The airline revenue model has changed significantly over the last 20 years. Deregulation, hefty distribution costs, the price of oil and increasing taxes have all had a major impact on this sector. As a result, airlines have had to analyse their businesses and look at alternative business models to drive revenue and survive.
Initially airlines invented fees for making changes to passenger reservations or cancellations. Some of you may recall the “fuel levy” which was then introduced as an additional fuel surcharge to try and combat the spiralling oil prices. This was followed by some airlines introducing seat reservations and early booking privileges to reward their most frequent flyers. These ‘perks’ soon became “a commodity” and today it’s common practice to see airlines unbundle fares to drive additional revenues through ancillary services. This is ‘big’ business and it is reported that airlines made as much as US$50 billion via ancillaries in 2018. (Source: 2018 Car Trawler Ancillary revenue yearbook)
The ‘Idea Works Company’, defined ancillary revenue as ‘revenue beyond the sale of tickets that is generated by sales to passengers, or indirectly as a part of the travel experience.’ This definition has been widely accepted by the industry. This practice of unbundling gives the airlines the opportunity to market their lowest airfares, generating interest and ultimately sales.
As the list of ‘ancillary services’ grows to include not just seat reservations and baggage, but WIFI access, food, drinks, frequent flyer purchases, the impact on traveller spend becomes more of an issue for the travel buyer. Travel buyers can aim for 100% travel policy compliance through online booking tools but still experience significant “leakage” in their travel programme through additional onboard purchases or last-minute additions made offline or outside of the booking channel.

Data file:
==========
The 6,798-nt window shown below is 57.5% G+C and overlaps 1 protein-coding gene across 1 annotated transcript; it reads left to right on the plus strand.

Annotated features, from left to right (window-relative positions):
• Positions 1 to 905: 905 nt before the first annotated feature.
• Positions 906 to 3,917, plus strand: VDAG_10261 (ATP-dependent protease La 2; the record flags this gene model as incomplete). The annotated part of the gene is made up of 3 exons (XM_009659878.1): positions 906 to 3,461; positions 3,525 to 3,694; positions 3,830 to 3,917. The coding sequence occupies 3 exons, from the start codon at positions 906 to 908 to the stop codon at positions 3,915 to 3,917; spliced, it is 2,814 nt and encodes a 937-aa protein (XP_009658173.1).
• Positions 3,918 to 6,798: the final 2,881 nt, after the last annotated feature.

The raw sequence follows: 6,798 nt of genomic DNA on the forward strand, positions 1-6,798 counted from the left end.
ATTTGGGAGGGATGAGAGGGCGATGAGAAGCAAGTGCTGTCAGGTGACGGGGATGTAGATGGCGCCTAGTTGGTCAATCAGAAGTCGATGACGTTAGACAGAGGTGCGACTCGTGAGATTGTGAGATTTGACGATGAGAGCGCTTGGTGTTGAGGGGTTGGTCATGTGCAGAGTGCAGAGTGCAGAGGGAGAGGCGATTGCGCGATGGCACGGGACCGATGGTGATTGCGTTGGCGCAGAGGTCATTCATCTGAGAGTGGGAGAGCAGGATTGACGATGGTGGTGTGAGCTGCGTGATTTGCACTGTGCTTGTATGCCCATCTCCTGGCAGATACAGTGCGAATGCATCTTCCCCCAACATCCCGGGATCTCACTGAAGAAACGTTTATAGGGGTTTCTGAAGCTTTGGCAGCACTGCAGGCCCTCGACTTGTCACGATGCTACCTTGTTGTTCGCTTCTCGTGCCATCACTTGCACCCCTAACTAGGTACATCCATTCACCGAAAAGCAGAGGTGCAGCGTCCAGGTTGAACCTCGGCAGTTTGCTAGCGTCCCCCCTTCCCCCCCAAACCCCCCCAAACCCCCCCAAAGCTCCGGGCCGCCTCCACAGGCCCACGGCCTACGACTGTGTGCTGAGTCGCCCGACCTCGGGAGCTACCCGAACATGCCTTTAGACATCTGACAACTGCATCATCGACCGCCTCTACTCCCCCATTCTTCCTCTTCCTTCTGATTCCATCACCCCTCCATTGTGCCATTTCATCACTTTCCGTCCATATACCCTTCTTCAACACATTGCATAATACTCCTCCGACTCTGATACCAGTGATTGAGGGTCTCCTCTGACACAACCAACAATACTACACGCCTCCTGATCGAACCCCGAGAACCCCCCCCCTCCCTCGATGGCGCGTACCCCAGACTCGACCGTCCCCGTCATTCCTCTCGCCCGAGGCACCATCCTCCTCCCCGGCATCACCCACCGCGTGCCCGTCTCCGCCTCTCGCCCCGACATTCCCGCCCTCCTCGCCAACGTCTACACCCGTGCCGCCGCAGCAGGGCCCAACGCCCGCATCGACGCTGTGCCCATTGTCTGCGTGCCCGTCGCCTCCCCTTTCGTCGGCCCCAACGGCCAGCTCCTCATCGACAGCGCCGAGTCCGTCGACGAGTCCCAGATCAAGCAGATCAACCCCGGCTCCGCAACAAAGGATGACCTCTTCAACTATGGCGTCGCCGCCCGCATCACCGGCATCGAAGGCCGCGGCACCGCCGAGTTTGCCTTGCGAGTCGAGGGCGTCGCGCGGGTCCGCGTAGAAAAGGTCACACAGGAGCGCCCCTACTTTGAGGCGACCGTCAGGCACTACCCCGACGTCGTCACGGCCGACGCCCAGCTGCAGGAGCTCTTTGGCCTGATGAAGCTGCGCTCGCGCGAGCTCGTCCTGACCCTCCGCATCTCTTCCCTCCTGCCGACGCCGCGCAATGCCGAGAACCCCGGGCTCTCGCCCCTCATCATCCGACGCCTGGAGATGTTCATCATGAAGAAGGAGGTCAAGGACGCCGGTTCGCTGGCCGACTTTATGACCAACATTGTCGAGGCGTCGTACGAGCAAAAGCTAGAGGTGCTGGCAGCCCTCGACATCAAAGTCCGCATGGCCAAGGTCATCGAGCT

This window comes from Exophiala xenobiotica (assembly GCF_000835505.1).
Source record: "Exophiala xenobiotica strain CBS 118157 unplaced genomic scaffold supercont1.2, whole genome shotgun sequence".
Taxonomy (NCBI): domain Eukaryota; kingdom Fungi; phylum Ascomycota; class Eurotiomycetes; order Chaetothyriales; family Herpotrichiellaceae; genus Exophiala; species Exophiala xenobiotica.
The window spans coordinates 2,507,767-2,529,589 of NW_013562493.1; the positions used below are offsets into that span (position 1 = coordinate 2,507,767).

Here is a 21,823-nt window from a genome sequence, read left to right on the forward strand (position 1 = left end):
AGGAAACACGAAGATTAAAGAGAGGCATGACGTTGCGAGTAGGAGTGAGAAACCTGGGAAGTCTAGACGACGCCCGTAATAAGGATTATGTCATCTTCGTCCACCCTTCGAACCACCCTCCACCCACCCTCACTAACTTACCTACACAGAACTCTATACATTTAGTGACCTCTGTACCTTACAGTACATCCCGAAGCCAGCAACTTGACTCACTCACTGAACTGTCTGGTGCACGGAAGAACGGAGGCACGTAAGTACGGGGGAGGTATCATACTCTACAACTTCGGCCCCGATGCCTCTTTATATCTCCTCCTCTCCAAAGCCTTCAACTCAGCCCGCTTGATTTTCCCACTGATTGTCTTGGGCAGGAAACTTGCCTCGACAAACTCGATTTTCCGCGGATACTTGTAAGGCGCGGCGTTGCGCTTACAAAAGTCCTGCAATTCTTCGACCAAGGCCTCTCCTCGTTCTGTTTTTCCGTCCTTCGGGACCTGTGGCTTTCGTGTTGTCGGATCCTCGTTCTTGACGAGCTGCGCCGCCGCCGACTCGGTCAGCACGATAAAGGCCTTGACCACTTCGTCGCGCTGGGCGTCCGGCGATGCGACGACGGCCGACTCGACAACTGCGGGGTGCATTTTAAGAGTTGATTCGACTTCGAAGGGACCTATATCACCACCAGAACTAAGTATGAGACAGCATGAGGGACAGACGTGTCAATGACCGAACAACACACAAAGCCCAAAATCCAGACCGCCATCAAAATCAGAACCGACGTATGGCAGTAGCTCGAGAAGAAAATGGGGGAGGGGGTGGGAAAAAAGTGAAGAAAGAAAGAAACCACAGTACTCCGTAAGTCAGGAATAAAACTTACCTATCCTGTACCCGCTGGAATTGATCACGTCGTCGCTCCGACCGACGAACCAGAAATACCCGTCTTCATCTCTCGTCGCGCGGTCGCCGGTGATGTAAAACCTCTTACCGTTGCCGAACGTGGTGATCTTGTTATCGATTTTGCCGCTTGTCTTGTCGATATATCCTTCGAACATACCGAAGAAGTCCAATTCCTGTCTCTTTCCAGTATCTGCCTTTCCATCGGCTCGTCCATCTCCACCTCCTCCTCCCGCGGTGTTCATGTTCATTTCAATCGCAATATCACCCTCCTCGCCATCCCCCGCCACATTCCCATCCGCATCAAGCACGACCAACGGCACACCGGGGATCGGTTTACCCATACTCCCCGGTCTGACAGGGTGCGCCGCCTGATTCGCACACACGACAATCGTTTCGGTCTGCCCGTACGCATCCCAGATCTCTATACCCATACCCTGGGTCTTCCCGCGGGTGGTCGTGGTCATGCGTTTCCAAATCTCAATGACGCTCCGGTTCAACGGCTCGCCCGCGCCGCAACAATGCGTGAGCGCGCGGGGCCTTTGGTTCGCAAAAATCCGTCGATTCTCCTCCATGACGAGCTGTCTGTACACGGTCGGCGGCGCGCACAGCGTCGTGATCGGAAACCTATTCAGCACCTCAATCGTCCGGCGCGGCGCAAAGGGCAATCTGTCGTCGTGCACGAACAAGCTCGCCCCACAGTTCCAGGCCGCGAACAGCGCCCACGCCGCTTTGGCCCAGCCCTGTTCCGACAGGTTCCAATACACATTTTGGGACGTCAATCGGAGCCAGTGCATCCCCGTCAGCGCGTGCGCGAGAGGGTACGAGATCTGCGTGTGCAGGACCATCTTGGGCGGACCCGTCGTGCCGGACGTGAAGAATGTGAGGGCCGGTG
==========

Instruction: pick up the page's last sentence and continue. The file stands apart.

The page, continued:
There is no quick solution to this and as ancillaries continue to rise, fragmentation is an area that buyers need to be aware off, working with their TMC’s, technology providers, payment solutions and finance departments to try and calculate the true cost of travel.
NDC, the data transmission standard introduced by IATA was launched to help the airlines identify customer groups and provide personalised offers and services in a flexible way. The move towards a more retail shopping experience has been on the agenda for some time and with the engagement of all providers in the distribution channel, including the GDS’s, changes are starting to happen as the industry moves towards a richer more user-friendly customer experience. The downside of this is the acceleration in the fragmentation of content – multiple channels offering different products and services at any particular time to a segmented audience.
For travel buyers this is clearly a concern and the challenge will be keeping a handle on costs and ensuring that their travellers remain safe. Fragmented booking channels make it hard to compare and collate travel details, check compliance, total costs and quickly identify where travellers are in case of an emergency. Personalised bundled airfares negotiated in advance should be on every travel buyers airline agenda!